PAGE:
By Ray Pride Pride@moviecitynews.com

WRITERS GUILD EAST ANNOUNCES TRIBUTE TO NORA EPHRON AT 2013 AWARDS CEREMONY

PRESS RELEASE

February 13, 2013

AUTHOR MEG WOLITZER LEADS TRIBUTE TO AWARD-WINNING WRITER AND DIRECTOR, THE LATE NORA EPHRON, AT AWARDS EAST COAST CEREMONY

New York City – Writers Guild of America, East today announced a tribute to award-winning, screenwriter, director, playwright, author, and Guild, East member Nora Ephron. The tribute to Ephron, who died in June, will be led by the author Meg Wolitzer, whose novel, “This Is My Life,” was adapted and directed by Ephron in 1992 and presented at the Writers Guild Awards East Coast ceremony on Sunday February 17, in New York City.

“At this year’s Writers Guild Awards East Coast ceremony, we will mark the passing of one of our most distinguished and creative members. Nora Ephron’s life and body of work were those of a quintessential New Yorker, but not only did she embody the sophistication, wit and energy of our city, she was also a loyal union member who walked the picket line and talked the talk on behalf of all her fellow writers,” said Michael Winship, President, Writers Guild of America, East.

During Ephron’s storied career as a journalist, essayist, playwright, screenwriter, novelist, producer and director, she came to embody the words “Written in New York,” with her iconic set-in-New York scripted films When Harry Met Sally and You’ve Got Mail.  Her most recent New York-centric work, the play, Lucky Guy, stars actor Tom Hanks and debuts on Broadway in March 2013.

Ephron was also a longtime Guild member and ardent supporter, and in 2003 received the union’s Ian McClellan Hunter Award honoring her body of work as a writer in motion pictures.

During her nearly four decades in film, Ephron wrote or co-wrote 14 produced screenplays, and had worked on or had in development many more. She directed eight films.  Her sister Delia Ephron was a frequent collaborator, co-writing Bewitched, Hanging Up, Michael, Mixed Nuts, You’ve Got Mail, and the off-Broadway play Love, Loss and What I Wore.

Nora Ephron was nominated three times– in 1984, 1990 and 1993, respectively– for the Academy Award in the category of “Best Writing, Screenplay Written Directly for the Screen,” for the films Silkwood, When Harry Met Sally and Sleepless in Seattle She was also nominated four times for the Writers Guild of America Award for Silkwood, When Harry Met Sally, Sleepless in Seattle and Julie & Julia.

Author, friend and Guild member Meg Wolitzer will speak and present a video with clips displaying Ephron’s characteristic style and charm from her films and television interviews.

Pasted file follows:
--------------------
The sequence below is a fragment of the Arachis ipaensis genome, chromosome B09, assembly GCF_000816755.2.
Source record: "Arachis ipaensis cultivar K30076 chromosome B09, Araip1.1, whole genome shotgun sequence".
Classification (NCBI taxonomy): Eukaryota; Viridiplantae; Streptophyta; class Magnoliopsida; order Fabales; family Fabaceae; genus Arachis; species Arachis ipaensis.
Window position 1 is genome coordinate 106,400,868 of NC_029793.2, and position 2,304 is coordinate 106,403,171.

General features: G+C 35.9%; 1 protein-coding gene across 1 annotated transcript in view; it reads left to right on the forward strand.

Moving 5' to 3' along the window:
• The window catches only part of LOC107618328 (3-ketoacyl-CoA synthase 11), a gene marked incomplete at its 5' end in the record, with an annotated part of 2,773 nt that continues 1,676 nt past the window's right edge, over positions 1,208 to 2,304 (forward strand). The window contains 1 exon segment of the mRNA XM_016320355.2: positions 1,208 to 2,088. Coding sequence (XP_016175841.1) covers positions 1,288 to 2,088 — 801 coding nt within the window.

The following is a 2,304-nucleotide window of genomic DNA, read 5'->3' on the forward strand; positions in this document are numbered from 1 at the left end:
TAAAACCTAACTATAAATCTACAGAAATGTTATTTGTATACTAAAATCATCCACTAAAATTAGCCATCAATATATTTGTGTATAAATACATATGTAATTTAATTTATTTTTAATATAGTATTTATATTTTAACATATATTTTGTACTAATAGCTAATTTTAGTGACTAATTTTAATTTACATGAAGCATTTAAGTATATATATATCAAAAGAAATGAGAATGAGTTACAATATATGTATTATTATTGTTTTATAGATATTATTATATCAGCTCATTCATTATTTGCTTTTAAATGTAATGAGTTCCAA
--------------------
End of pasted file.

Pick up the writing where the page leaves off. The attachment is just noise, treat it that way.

The 2013 Writers Guild Awards will be held on Sunday, February 17, 2013, simultaneously at B.B. King Blues Club in New York City and the JW Marriott in Los Angeles. For more information about the 2013 Writers Guild Awards, please visit www.wgaeast.org or www.wga.org.

The 65th Annual Writers Guild Awards East Coast ceremony is supported this year by AT&T along with sponsors Ketel One, Raphael, Blue Moon Brewing Company and Corona Light. New York Magazine is the official media sponsor for the New York awards ceremony.

The Writers Guild of America, East (WGAE) and Writers Guild of America, West (WGAW) are labor unions representing writers in motion pictures, television, cable, digital media, and broadcast news. The Guilds negotiate and administer contracts that protect the creative and economic rights of their members; conduct programs, seminars, and events on issues of interest to writers; and present writers’ views to various bodies of government. For more information on the Writers Guild of America, East, visit www.wgaeast.org. For more information on the Writers Guild of America, West, visit www.wga.org.

Leave a Reply

Quote Unquotesee all »

“There are critics who see their job as to be on the side of the artist, or in a state of imaginative sympathy or alliance with the artist. I think it’s important for a critic to be populist in the sense that we’re on the side of the public. I think one of the reasons is, frankly, capitalism. Whether you’re talking about restaurants or you’re talking about movies, you’re talking about large-scale commercial enterprises that are trying to sell themselves and market themselves and publicize themselves. A critic is, in a way, offering consumer advice. I think it’s very, very important in a time where everything is commercialized, commodified, and branded, where advertising is constantly bleeding into other forms of discourse, for there to be an independent voice kind of speaking to—and to some extent on behalf of—the public.”
~ A. O. Scott On One Role Of The Critic

“Every night, we’d sit and talk for a long, long time and talk about the process and I knew he was very, very intrigued about what could be happening. Then of course, one of the fascinating things he told me about was how he had readers who were reading for him that never knew it was Stanley Kubrick. So if he heard of a novel, he would send it out to people. I think he did it through newspaper ads at the time. And he would send it out to people and ask for a kind of synopsis or a critique of the novel. And he would read those. And it was done anonymously. But he said there were housewives and there were barristers and all sorts of people doing that. And I thought, yeah, that’s a really good way to open up the possibilities. Because otherwise, you’re randomly looking, walking through a bookstore or an airport. I said, “How many people are doing this?” It was about 30 people.”
~ George Miller’s Conversations With Kubrick